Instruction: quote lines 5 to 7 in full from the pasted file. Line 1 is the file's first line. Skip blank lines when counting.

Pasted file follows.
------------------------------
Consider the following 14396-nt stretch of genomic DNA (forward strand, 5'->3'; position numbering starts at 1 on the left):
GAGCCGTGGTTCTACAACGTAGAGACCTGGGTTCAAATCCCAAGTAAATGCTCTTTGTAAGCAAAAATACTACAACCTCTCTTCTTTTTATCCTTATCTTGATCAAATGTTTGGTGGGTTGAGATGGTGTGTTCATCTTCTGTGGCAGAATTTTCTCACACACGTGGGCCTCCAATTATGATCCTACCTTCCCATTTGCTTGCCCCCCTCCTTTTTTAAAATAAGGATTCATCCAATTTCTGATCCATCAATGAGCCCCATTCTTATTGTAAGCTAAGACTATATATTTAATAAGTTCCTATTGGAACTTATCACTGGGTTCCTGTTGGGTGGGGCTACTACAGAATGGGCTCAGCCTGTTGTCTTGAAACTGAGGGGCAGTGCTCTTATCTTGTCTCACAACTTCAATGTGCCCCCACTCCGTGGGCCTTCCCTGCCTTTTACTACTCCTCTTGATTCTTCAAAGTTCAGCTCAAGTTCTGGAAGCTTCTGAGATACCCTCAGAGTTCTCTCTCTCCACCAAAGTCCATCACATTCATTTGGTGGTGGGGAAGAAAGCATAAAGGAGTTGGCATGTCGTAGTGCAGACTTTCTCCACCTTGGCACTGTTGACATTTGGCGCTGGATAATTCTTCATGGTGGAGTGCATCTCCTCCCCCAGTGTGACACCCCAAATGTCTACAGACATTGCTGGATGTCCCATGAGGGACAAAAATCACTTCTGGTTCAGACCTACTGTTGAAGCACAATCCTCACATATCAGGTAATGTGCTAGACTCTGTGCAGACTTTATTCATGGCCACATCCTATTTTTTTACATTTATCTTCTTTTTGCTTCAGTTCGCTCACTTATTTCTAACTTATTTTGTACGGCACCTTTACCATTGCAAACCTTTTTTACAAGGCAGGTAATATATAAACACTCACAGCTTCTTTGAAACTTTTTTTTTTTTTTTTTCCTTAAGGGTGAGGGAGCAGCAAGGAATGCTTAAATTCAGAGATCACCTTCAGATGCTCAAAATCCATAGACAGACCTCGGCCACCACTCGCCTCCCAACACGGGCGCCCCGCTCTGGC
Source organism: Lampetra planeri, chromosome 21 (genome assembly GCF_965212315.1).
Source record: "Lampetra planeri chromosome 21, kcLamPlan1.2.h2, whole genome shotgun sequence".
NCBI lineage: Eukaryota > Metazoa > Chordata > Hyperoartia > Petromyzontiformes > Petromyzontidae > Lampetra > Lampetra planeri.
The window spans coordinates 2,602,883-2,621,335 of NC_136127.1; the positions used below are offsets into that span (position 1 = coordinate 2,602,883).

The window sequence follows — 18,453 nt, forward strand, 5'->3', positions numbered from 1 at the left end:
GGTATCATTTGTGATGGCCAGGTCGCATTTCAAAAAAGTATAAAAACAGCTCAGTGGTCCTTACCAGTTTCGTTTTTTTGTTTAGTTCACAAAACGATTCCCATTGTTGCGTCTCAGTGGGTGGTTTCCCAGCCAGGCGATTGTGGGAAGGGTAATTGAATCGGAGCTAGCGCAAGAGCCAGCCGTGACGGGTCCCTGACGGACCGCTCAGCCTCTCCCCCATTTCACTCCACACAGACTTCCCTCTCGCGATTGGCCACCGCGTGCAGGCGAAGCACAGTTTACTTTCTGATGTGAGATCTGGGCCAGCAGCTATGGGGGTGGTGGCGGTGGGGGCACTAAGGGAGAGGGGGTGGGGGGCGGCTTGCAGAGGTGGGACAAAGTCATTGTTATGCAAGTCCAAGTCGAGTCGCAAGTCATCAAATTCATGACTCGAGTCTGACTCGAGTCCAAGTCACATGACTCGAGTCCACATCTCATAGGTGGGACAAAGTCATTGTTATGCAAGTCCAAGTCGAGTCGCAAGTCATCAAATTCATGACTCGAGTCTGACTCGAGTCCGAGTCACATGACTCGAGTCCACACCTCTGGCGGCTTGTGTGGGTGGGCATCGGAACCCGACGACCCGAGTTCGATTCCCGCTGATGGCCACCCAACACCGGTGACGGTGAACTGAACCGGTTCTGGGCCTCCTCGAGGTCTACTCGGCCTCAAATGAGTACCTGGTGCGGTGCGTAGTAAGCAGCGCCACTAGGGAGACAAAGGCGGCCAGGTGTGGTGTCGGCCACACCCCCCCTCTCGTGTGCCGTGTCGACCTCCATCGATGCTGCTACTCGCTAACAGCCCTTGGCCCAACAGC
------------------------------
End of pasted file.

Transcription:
NCBI lineage: Eukaryota > Metazoa > Chordata > Hyperoartia > Petromyzontiformes > Petromyzontidae > Lampetra > Lampetra planeri.
The window spans coordinates 2,602,883-2,621,335 of NC_136127.1; the positions used below are offsets into that span (position 1 = coordinate 2,602,883).

The window sequence follows — 18,453 nt, forward strand, 5'->3', positions numbered from 1 at the left end: